GOVT-593 Culture and Conflict Resolution
Fall for 2016-2017
This course focuses on culture and conflict resolution by exploring the role culture plays in conflict and how it impacts its resolution. This course treats culture and religion as aspects of individual and group identity which influence the causes, dynamics, outcomes of conflicts, and intervention methods. It identifies core “etic” (culture general) and “emic” (culture specific) patterns of cultural differences in such areas as values and beliefs, patterns of thought, interpretive frames, and behavior in peace-building and conflict resolution efforts; explores concepts such as high context/low context cultures, intercultural communication approaches, stereotyping, prejudices, and analyzes role of culture in peace-building processes such as mediation, negotiation, and facilitation. Cutting edge issues in theory development, research and practice in integrating cultural insights into the international peace and conflict resolution domain will also be discussed during the course.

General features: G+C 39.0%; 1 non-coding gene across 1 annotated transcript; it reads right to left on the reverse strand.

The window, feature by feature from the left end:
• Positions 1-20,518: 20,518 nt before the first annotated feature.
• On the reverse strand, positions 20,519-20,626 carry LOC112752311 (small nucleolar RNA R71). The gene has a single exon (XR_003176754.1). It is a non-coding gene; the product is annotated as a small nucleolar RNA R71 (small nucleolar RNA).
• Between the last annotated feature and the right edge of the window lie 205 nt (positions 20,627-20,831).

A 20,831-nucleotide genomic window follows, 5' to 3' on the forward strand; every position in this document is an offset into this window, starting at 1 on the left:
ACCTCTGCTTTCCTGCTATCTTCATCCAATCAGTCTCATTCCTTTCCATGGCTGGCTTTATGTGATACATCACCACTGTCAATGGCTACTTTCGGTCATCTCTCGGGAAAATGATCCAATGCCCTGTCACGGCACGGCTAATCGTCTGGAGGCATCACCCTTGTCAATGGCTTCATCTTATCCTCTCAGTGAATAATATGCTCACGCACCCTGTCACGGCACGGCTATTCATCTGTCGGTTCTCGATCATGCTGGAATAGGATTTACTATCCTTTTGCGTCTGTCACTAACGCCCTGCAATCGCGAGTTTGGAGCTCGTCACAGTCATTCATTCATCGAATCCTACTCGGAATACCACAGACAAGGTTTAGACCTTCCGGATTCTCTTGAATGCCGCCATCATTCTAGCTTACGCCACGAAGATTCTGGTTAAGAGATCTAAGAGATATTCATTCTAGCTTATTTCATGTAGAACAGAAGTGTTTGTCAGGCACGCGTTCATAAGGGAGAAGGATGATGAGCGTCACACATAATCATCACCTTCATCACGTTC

The course also focuses on specific skills, concepts, and stories relating to effective ways to handle cultural differences in conflict and peacebuilding training. It introduces skills and approaches to deal with issues of prejudice, stereotyping, and ethnocentrism in conflict settings as well as interactive exercises, role plays, and real life case studies to learn constructive ways of addressing intercultural encounters. Additionally, participants will identify their own intercultural conflict style through the Intercultural Conflict Style Inventory (ICS) developed by AU’s Dr. Mitchell Hammer. This course includes lecture presentations, personal development, in-depth group discussions, role-plays, films and guest speakers. Experiential learning methods are extensively used in the course.
Other academic years
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